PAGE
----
A spokesman for the Diocese of Lafayette tells KATC the Bishop did leave after repeatedly asking the audience to respect the ceremony. Derousselle says she was shocked, "I'm just sitting there like oh my God - how could he do that to my child?"
The school's chancellor handed out the rest of the diplomas. The spokesman says the Bishop felt like he had to take a stand against unacceptable behavior. "Me personally - I think the Bishop owes her an apology," says India's mom. The diocese says the graduates weren't the problem, it was the audience. They also say Bishop Jarrell has not changed any plans for future graduation appearances.
Text of cover letter
Bishop Michael Jarrell regrets that the Advertiser's front-page headline on Wednesday, May 24, 2006, said that he had apologized for walking out of the Teurlings' Graduation last Monday night. The bishop issued no such apology. Under the circumstances, the bishop believes he did the right thing, saying, "Walking out during a graduation is not something I enjoyed, but it is something that needed to be done."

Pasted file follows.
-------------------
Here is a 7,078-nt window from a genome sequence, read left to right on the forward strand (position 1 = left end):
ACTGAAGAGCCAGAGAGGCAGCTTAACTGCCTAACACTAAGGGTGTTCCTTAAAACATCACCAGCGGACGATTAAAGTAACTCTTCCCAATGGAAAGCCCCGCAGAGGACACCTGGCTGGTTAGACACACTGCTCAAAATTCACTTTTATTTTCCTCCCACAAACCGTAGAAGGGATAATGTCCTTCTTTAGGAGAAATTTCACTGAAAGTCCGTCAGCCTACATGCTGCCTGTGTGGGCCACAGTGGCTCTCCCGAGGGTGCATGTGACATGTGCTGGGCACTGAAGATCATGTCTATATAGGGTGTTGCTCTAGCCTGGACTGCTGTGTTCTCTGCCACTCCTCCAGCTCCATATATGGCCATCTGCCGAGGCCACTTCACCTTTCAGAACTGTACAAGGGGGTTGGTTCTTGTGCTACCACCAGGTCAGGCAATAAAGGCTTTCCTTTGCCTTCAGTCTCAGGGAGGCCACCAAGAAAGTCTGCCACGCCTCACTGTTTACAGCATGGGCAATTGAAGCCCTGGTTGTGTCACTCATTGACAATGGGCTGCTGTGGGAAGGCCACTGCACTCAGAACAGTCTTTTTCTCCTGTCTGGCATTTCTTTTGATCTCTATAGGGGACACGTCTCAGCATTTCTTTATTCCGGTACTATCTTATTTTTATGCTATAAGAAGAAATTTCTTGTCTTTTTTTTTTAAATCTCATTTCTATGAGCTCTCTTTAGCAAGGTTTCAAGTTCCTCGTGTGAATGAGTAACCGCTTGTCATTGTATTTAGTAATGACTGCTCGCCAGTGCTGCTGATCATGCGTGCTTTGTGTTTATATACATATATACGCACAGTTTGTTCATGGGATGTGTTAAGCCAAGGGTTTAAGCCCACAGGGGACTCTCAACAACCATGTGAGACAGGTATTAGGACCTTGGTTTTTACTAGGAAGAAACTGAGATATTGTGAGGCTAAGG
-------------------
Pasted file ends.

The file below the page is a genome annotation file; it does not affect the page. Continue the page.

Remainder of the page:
Text of statement from Bishop Michael Jarrell on Teurlings graduation
The issue is respect. Recently I attended the graduation ceremony of one of our Catholic high schools. During the presentation of diplomas, people in the audience began making various kinds of noises when the names of graduates were called. Four times they were asked not to engage in this behavior. When it continued I chose to leave the auditorium before the presentation of diplomas was completed.
The issue is respect. Many have accused me of being disrespectful because I walked out. Under ordinary circumstances they would be correct. My perspective is that the behavior of some in the audience was very disrespectful. I believe that the graduates, the school and I were all being disrespected. I wanted to make a statement that rude and disrespectful behavior was not acceptable. The graduation was being high jacked by a few, or more than a few, persons engaging in disrespectful behavior.